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Spyderco FB19 Dayhiker

Spyderco FB19 Dayhiker

Though Spyderco’s initial claim to fame is folding knives, they also have a number of fixed blade options. One of my favourites is the Bill Moran Drop Point, which is a great little hunter and an unashamedly hi-tech design. In 2007 they launched the Jerry Hossom FIXED BLADE (FB) series with four models that are identical in build and materials but differ in size. I tested the FB18 Woodlander, which with its 6 ¼” blade and 14.7 oz was no waif. The idea was a big and tough utility knife that could handle all manner of cutting tasks.

Though nicely made and more than able they are just too big for what we do in the UK. However, the smallest - the FB19 Dayhiker - looked to have promise, so I got one in.


The FB series are made in Italy, which is a bit of a departure for Spyderco. The build goes for a one-piece (full-tang) layout in N690Co stainless; the handles are green micarta and screwed on. The shape here shows a lower guard and rear stop with lanyard hole and a reasonably deep/curved belly.

The blade is 4 ¾” long with a deep/curved shape, flat-ground it shows a plain edge and rounded spine. In front of the guard is a finger choil and on top is a low hump with cross slots (jimping) that gives a thumb support position.

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First Impressions

The length of 10 ½” and weight of 7.6 oz might make the Dayhiker a bit big for some; however I quite like this size. The grip locks into the hand nicely but I found it a bit slim, which combined with the smooth Micarta scales, did not do a lot for hold. Though I have found this material tends to lose its shine after bit of use, which improves its adhesion abilities. The larger Woodlander shows much wider scales that fill the hand well and certainly improve feel and function.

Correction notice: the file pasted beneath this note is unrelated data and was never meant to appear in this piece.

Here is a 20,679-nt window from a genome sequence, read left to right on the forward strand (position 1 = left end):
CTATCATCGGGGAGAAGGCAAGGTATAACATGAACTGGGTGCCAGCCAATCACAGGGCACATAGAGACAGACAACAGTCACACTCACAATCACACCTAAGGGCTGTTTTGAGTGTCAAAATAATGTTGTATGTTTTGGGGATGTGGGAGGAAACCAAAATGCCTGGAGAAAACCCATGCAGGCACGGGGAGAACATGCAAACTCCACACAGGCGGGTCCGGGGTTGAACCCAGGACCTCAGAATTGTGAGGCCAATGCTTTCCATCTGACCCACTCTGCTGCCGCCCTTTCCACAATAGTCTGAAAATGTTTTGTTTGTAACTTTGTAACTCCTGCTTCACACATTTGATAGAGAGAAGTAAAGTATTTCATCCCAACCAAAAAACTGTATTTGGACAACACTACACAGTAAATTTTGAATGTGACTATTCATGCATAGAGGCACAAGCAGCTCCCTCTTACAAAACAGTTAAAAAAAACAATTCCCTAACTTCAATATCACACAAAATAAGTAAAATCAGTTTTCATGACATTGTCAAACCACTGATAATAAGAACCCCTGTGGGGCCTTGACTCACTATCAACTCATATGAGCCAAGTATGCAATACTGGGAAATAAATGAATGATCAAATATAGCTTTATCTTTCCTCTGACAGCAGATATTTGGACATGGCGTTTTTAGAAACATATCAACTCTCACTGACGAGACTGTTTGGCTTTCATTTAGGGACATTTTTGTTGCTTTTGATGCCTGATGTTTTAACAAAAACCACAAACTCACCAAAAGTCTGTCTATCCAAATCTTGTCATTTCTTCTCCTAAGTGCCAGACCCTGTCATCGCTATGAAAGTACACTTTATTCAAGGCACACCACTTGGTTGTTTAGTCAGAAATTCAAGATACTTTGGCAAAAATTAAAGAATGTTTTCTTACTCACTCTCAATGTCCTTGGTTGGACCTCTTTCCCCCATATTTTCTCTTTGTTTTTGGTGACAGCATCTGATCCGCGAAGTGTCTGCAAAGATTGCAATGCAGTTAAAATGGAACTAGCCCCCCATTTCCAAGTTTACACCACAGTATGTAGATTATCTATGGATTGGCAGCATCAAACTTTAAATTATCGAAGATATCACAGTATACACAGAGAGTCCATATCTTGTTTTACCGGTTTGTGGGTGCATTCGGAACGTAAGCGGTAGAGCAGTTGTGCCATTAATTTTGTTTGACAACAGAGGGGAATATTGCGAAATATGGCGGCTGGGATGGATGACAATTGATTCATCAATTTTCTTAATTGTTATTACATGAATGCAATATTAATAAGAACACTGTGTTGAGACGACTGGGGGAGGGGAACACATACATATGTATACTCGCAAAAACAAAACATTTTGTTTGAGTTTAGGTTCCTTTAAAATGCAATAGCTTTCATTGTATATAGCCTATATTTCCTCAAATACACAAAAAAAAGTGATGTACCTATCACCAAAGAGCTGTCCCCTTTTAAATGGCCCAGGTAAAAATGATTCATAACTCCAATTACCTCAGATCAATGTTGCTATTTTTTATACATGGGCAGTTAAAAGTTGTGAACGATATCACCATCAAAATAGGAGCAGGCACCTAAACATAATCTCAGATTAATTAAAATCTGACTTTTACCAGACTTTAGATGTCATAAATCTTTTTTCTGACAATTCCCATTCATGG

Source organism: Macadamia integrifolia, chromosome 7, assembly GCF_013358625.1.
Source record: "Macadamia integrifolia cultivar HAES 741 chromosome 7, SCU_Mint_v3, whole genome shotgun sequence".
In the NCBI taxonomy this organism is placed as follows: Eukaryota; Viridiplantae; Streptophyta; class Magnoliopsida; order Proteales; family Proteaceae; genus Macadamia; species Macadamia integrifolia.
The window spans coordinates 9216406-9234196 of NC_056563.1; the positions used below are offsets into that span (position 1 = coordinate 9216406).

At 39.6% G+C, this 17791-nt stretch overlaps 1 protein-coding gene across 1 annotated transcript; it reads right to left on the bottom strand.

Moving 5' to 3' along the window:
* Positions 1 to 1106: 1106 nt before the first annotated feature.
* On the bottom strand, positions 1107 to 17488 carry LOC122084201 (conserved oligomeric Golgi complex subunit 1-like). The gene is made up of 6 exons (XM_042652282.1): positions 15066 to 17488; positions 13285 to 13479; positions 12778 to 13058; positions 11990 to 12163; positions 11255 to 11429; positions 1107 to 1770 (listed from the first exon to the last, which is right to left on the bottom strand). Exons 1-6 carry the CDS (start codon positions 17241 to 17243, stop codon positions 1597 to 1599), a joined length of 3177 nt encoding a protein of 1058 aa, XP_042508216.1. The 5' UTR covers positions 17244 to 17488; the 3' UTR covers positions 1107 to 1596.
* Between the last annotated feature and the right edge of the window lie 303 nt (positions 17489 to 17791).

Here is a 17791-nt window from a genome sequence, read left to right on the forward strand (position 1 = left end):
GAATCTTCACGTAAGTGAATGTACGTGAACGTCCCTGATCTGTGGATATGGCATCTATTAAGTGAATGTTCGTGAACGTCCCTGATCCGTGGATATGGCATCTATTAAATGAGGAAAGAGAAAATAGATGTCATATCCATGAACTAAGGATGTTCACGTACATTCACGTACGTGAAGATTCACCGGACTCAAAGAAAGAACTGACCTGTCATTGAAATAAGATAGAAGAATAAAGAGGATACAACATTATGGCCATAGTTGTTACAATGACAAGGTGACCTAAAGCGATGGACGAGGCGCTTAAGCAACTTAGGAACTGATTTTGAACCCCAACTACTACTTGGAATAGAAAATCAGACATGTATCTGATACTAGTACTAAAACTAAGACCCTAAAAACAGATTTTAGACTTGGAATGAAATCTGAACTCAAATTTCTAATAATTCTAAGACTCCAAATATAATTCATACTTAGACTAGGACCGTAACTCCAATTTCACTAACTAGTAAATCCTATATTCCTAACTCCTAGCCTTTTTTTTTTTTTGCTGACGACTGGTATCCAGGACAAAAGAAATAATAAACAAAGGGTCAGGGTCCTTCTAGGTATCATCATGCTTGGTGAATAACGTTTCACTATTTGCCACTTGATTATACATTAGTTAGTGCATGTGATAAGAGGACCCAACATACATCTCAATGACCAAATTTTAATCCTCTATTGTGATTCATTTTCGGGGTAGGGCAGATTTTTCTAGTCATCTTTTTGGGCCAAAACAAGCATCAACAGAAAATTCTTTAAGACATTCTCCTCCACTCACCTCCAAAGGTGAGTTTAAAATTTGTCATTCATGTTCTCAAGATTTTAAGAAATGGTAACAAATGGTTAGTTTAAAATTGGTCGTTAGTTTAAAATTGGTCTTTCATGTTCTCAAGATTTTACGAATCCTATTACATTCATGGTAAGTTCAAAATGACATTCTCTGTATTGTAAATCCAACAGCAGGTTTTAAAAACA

Grip aside the Dayhiker is easy to use edge up or down, and the ability to choke up on the blade using the choil and jimping is useful. The deep/curved blade with its plain, down swept tip area makes opening up deer very easy with few worries about accidently slitting the stomach. The tip however is not that pointed, so not ideal for cutting in around the anus to free the waste tubes; certainly not on smaller species.


Spyderco have stuck with wide, polymer (Bolatron) sheath and have simplified the rather complicated, TEK LOK, QD belt attachment system to a more practical G-Clip. This can be slipped over or threaded through a belt and like before offers multiple carry positions by being able to change the angle it sits at. Retention is by a shaped mouth that springs over the guard, simple and effective as there’s nothing to undo, but I’d put a cord retaining strap around the handle just to be sure.

Generally a good design though perhaps not the first choice for a true deer knife, which I don’t feel was ever its primary function. My only real issue is the lack of girth of the handle.

PRICE: £162.49

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